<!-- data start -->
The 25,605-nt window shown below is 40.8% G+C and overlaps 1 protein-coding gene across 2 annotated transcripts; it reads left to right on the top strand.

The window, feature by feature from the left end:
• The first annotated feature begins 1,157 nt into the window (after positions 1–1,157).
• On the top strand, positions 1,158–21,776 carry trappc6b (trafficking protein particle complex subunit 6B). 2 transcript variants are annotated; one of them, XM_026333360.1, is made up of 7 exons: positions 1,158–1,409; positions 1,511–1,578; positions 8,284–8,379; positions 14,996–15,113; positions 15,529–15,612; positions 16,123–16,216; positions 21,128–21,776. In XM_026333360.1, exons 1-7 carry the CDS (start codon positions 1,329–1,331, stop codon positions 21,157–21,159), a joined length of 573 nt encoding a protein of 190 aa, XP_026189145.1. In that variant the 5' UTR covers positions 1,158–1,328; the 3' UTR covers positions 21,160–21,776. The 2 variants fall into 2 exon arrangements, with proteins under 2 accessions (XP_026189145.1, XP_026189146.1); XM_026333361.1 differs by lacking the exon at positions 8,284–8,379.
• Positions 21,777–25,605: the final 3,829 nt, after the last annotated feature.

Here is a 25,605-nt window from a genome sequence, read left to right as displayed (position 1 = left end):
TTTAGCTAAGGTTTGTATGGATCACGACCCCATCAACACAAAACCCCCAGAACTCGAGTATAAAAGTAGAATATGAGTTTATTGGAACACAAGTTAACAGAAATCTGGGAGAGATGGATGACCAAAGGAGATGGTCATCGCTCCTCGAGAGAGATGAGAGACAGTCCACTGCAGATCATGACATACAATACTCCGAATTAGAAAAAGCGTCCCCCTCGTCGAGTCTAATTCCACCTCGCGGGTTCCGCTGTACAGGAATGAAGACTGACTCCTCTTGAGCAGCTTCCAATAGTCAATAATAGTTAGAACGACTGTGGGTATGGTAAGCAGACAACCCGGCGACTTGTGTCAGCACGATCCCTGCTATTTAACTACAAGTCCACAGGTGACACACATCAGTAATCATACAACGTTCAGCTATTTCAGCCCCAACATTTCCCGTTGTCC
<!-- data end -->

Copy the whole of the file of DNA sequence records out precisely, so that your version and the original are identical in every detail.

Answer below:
The 25,605-nt window shown below is 40.8% G+C and overlaps 1 protein-coding gene across 2 annotated transcripts; it reads left to right on the top strand.

The window, feature by feature from the left end:
• The first annotated feature begins 1,157 nt into the window (after positions 1–1,157).
• On the top strand, positions 1,158–21,776 carry trappc6b (trafficking protein particle complex subunit 6B). 2 transcript variants are annotated; one of them, XM_026333360.1, is made up of 7 exons: positions 1,158–1,409; positions 1,511–1,578; positions 8,284–8,379; positions 14,996–15,113; positions 15,529–15,612; positions 16,123–16,216; positions 21,128–21,776. In XM_026333360.1, exons 1-7 carry the CDS (start codon positions 1,329–1,331, stop codon positions 21,157–21,159), a joined length of 573 nt encoding a protein of 190 aa, XP_026189145.1. In that variant the 5' UTR covers positions 1,158–1,328; the 3' UTR covers positions 21,160–21,776. The 2 variants fall into 2 exon arrangements, with proteins under 2 accessions (XP_026189145.1, XP_026189146.1); XM_026333361.1 differs by lacking the exon at positions 8,284–8,379.
• Positions 21,777–25,605: the final 3,829 nt, after the last annotated feature.

Here is a 25,605-nt window from a genome sequence, read left to right as displayed (position 1 = left end):
TTTAGCTAAGGTTTGTATGGATCACGACCCCATCAACACAAAACCCCCAGAACTCGAGTATAAAAGTAGAATATGAGTTTATTGGAACACAAGTTAACAGAAATCTGGGAGAGATGGATGACCAAAGGAGATGGTCATCGCTCCTCGAGAGAGATGAGAGACAGTCCACTGCAGATCATGACATACAATACTCCGAATTAGAAAAAGCGTCCCCCTCGTCGAGTCTAATTCCACCTCGCGGGTTCCGCTGTACAGGAATGAAGACTGACTCCTCTTGAGCAGCTTCCAATAGTCAATAATAGTTAGAACGACTGTGGGTATGGTAAGCAGACAACCCGGCGACTTGTGTCAGCACGATCCCTGCTATTTAACTACAAGTCCACAGGTGACACACATCAGTAATCATACAACGTTCAGCTATTTCAGCCCCAACATTTCCCGTTGTCC